Exposing developing tissue to low levels of the plastic bisphenol A, commonly known as BPA, is linked to a greater incidence of prostate cancer in tissue grown from human prostate stem cells, a new study finds. The results were presented Monday, June 17, at The Endocrine Society’s 95th Annual Meeting in San Francisco.
A team from the New York Stem Cell Foundation (NYSCF) Research Institute and the Naomi Berrie Diabetes Center of Columbia University has generated patient-specific beta cells, or insulin-producing cells, that accurately reflect the features of maturity-onset diabetes of the young (MODY).
Researchers from the UCLA Department of Obstetrics and Gynecology have isolated a new population of primitive, stress-resistant human pluripotent stem cells easily derived from fat tissue that are able to differentiate into virtually every cell type in the human body without genetic modification.
Scientists have taken a vital step forward in understanding how cells from skin tissue can be reprogrammed to become stem cells.
May brought a major advancement in the science of aging when two Harvard Stem Cell Institute (HSCI) researchers announced their discovery of a protein circulating in the blood of mice and humans that shows potential to be a treatment for age-related heart failure. The protein, called GDF-11, reduced the size and thickness of the heart walls when injected into old mice.
Millions of people with type 1 diabetes depend on daily insulin injections to survive. They would die without the shots because their immune system attacks the very insulin-producing cells it was designed to protect. Now, a University of Missouri scientist has discovered that this attack causes more damage than scientists realized. The revelation is leading to a potential cure that combines adult stem cells with a promising new drug.
Human foetal stem cell grafts improve both motor and sensory functions in rats suffering from a spinal cord injury, according to research published this week in BioMed Central’s open access journal Stem Cell Research and Therapy. This cell replacement therapy also improves the structural integrity of the spine, providing a functional relay through the injury site. The research gives hope for the treatment of spinal cord injuries in humans.
First successful treatment of pediatric cerebral palsy with autologous cord blood containing stem cells
Bochum’s medics have succeeded in treating cerebral palsy with autologous cord blood. Following a cardiac arrest with severe brain damage, a 2.5 year old boy had been in a persistent vegetative state – with minimal chances of survival. Just two months after treatment with the cord blood containing stem cells, the symptoms improved significantly; over the following months, the child learned to speak simple sentences and to move. “Our findings, along with those from a Korean study, dispel the long-held doubts about the effectiveness of the new therapy”, says Dr. Arne Jensen of the Campus Clinic Gynaecology. Together with his colleague Prof. Dr. Eckard Hamelmann of the Department of Paediatrics at the Catholic Hospital Bochum (University Clinic of the RUB), he reports in the journal “Case Reports in Transplantation“.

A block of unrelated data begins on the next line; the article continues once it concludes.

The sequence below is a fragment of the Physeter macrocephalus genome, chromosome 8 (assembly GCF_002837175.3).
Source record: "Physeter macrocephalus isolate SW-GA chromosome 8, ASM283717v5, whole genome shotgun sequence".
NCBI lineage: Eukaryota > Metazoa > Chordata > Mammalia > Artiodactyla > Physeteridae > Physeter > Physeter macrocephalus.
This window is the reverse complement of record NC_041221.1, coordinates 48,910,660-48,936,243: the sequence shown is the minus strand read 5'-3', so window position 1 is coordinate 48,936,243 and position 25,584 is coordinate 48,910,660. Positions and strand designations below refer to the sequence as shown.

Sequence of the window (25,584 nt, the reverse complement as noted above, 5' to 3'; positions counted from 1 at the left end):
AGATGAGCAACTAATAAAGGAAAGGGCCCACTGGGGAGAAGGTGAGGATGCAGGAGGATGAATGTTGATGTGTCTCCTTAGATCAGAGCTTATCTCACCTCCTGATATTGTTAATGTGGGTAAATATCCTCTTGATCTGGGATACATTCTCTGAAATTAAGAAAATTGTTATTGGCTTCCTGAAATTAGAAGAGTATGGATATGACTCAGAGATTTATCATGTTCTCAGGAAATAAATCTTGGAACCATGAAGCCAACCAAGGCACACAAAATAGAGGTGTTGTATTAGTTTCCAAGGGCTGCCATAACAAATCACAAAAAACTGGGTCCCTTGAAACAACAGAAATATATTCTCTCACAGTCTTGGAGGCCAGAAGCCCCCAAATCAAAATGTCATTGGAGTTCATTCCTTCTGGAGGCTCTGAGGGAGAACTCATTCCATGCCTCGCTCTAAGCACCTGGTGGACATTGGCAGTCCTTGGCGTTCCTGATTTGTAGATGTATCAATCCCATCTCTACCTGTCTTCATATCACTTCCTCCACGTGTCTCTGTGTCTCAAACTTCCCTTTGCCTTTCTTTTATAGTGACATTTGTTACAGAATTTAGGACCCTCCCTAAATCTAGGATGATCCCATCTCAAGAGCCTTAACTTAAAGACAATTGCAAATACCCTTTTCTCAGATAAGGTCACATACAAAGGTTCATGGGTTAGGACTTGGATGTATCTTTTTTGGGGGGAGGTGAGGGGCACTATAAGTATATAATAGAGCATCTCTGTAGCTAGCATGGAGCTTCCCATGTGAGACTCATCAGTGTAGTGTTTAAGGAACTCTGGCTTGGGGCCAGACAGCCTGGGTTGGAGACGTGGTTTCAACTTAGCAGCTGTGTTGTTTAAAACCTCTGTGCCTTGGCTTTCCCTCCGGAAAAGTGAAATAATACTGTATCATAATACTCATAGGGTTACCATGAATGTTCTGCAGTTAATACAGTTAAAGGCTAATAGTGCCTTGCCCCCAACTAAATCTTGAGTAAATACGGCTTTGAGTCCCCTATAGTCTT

When infections occur in the body, stem cells in the blood often jump into action by multiplying and differentiating into mature immune cells that can fight off illness. But repeated infections and inflammation can deplete these cell populations, potentially leading to the development of serious blood conditions such as cancer. Now, a team of researchers led by biologists at the California Institute of Technology (Caltech) has found that, in mouse models, the molecule microRNA-146a (miR-146a) acts as a critical regulator and protector of blood-forming stem cells (called hematopoietic stem cells, or HSCs) during chronic inflammation, suggesting that a deficiency of miR-146a may be one important cause of blood cancers and bone marrow failure.
Raising hopes for cell-based therapies, UC San Francisco researchers have created the first functioning human thymus tissue from embryonic stem cells in the laboratory. The researchers showed that, in mice, the tissue can be used to foster the development of white blood cells the body needs to mount healthy immune responses and to prevent harmful autoimmune reactions.